The largest hurdle in the deployment and acceptance of hybrid and electric vehicles (xEVs) is the range that they can provide. In internal combustion engine vehicles, the heat produced from the engine is used to maintain occupant comfort in cold conditions, and provides ample power for keeping the cabin cooled in warmer conditions. xEVs, on the other hand, rely on the battery pack to both heat and cool the cabin. This reduces range up to 50% in the summer and winter, therefore efficient design of cabin environmental control systems is critical to maximizing xEV range.

ThermoAnalytics has developed comprehensive cabin modeling tools for evaluating energy usage while considering dynamic heating, ventilation, and cooling (HVAC) control strategies for the xEV. ThermoAnalytics' cabin modeling solutions include:

  • Cabin and HVAC system design
  • Energy and comfort management
  • Control system optimization

Accurate modeling of the cabin system is a challenge due to the complexity of the physics involved. Cabin environment modeling must consider the following:

  • Natural weather convection and solar loading
  • Realistic charge/discharge scenarios (drive cycles)
  • Cabin convection
  • Cabin energy balance
  • Integration with other vehicle system components and control systems

For this reason, CFD and 1D system tools are often coupled with TAITherm to advance its functionality and accuracy for cabin simulations. System tools also allow the integration of control models to assess the effects of HVAC boundary conditions on passenger comfort and energy usage and design HVAC control strategies.

Cabin and HVAC System Design

ThermoAnalytics' cabin and HVAC system modeling capabilities provide the ability to obtain accurate temperature predictions within the cabin over the full spectrum of environmental conditions, making TAI’s tools and simulation workflows integral to the xEV vehicle design process. Common applications include:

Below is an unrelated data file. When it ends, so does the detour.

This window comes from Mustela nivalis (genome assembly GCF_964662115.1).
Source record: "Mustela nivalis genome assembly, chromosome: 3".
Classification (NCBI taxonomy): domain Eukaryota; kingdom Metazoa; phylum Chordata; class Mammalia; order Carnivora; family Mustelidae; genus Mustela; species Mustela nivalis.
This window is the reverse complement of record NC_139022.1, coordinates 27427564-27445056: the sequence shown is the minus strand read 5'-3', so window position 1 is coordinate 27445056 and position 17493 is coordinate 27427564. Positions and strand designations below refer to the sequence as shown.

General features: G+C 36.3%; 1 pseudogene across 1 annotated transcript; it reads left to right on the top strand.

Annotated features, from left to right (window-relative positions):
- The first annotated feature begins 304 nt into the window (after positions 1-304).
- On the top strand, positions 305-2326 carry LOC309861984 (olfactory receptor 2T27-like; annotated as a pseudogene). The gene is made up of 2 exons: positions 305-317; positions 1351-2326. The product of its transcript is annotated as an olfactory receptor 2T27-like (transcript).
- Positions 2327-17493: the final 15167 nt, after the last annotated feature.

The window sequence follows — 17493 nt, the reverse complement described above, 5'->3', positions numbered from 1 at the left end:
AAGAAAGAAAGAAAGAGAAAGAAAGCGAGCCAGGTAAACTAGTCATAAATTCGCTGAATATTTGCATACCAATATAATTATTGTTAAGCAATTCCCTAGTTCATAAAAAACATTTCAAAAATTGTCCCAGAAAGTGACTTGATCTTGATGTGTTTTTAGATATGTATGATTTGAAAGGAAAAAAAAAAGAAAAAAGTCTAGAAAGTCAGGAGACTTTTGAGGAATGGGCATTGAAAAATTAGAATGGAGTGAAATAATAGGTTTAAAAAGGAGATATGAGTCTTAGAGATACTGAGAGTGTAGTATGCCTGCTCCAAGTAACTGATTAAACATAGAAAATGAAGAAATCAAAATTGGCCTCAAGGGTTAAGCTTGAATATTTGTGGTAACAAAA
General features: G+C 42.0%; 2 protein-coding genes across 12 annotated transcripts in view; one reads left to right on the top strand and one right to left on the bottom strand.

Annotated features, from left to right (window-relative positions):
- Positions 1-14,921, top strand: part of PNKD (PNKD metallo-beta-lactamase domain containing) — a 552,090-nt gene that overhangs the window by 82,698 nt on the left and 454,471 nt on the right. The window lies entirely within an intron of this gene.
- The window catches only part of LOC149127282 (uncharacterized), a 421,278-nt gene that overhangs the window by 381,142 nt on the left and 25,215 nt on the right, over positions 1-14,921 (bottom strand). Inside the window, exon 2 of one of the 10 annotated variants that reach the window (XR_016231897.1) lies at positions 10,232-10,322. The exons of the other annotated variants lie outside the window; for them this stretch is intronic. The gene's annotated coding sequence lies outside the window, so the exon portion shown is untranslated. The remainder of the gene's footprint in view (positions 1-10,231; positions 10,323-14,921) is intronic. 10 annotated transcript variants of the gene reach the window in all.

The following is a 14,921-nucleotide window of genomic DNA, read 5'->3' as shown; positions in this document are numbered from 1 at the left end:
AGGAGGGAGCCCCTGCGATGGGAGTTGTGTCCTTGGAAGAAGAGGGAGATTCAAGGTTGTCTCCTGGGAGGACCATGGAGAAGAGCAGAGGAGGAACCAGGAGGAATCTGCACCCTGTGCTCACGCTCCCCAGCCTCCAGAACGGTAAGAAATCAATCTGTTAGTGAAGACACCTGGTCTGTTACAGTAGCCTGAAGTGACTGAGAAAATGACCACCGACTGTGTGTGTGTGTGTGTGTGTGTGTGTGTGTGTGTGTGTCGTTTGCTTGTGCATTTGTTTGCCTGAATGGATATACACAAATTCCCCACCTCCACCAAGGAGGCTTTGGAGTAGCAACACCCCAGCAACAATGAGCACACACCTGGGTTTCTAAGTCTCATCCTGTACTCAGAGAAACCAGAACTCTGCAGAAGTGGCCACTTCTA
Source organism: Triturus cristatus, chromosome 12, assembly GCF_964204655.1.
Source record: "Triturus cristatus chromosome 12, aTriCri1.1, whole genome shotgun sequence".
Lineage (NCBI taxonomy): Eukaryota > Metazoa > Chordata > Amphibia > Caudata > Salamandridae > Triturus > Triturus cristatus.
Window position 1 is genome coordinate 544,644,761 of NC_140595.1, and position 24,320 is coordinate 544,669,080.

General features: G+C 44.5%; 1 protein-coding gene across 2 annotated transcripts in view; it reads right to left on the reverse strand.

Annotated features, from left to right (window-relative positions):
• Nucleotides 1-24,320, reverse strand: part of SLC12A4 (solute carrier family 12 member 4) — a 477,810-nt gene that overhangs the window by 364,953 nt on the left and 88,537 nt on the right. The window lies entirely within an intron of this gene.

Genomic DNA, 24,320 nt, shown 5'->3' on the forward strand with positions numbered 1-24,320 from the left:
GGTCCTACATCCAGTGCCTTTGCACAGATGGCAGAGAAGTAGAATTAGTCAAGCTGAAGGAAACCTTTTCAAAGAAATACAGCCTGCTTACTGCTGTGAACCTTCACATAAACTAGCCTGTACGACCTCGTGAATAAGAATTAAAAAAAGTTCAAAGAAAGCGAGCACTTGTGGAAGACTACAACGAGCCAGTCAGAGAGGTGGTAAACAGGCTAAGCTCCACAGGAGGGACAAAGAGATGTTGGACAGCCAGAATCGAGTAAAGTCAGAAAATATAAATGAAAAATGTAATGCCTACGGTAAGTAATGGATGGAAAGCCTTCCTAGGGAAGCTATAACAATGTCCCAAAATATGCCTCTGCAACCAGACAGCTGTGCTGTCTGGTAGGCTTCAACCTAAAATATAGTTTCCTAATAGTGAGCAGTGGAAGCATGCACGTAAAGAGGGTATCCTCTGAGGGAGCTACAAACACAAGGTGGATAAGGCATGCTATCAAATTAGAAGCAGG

• Next-gen xEV vehicle design:
  • Parametric/design studies
  • Simulation of custom experimental test procedures (drive cycles, soak, cooldown, warmup, dynamic HVAC, solar) with a high degree of accuracy (within ~2-3 degrees locally)
  • Modeling HVAC system performance as a function of the dynamic vehicle state during a drive cycle
  • Performing rapid design and sensitivity studies
  • Predicting energy usage (HVAC load, cabin heat distribution)
  • Sizing HVAC system components
  • Evaluating moisture transport and accumulation (de-fog/de-ice)
  • Sizing component insulation
  • Predicting cabin touch temperatures

Motivated by the desire to cut down vehicle development costs and time to market, OEMs depend progressively more on virtual prototyping and numerical simulations to guide design decisions. ThermoAnalytics' cabin simulation workflows are commonly applied for ‘next-gen’ vehicle design, enabling the user to perform quick and accurate A to B studies.

ThermoAnalytics understands our users need to meet strict development deadlines. For this reason, we place a heavy focus on the design of practical and efficient simulation workflows. ThermoAnalytics distributes a wide array of coupling solutions that span the full spectrum of solution accuracy vs. computational time.

ThermoAnalytics' automation and workflow management tool, CoTherm™, is distributed alongside fully automated coupling templates that can be applied directly out of the box or customized.

Energy Management and Occupant Comfort

Efficient energy management is critical to maximize the xEV driving range. ThermoAnalytics' cabin and HVAC system modeling capabilities provide our users with the means to:

  • Calculate HVAC energy consumption
  • Consider occupant comfort in cabin and HVAC system design to maximize energy efficiency
  • Quantify the effect of local comfort effectors and next-gen HVAC systems on energy consumption and occupant comfort

Typical applications of our tools in this space include:

  • Performing 3D, physiology-based, human thermal comfort analysis
  • Quantifying the benefits of a next-gen HVAC system by integrating local comfort effectors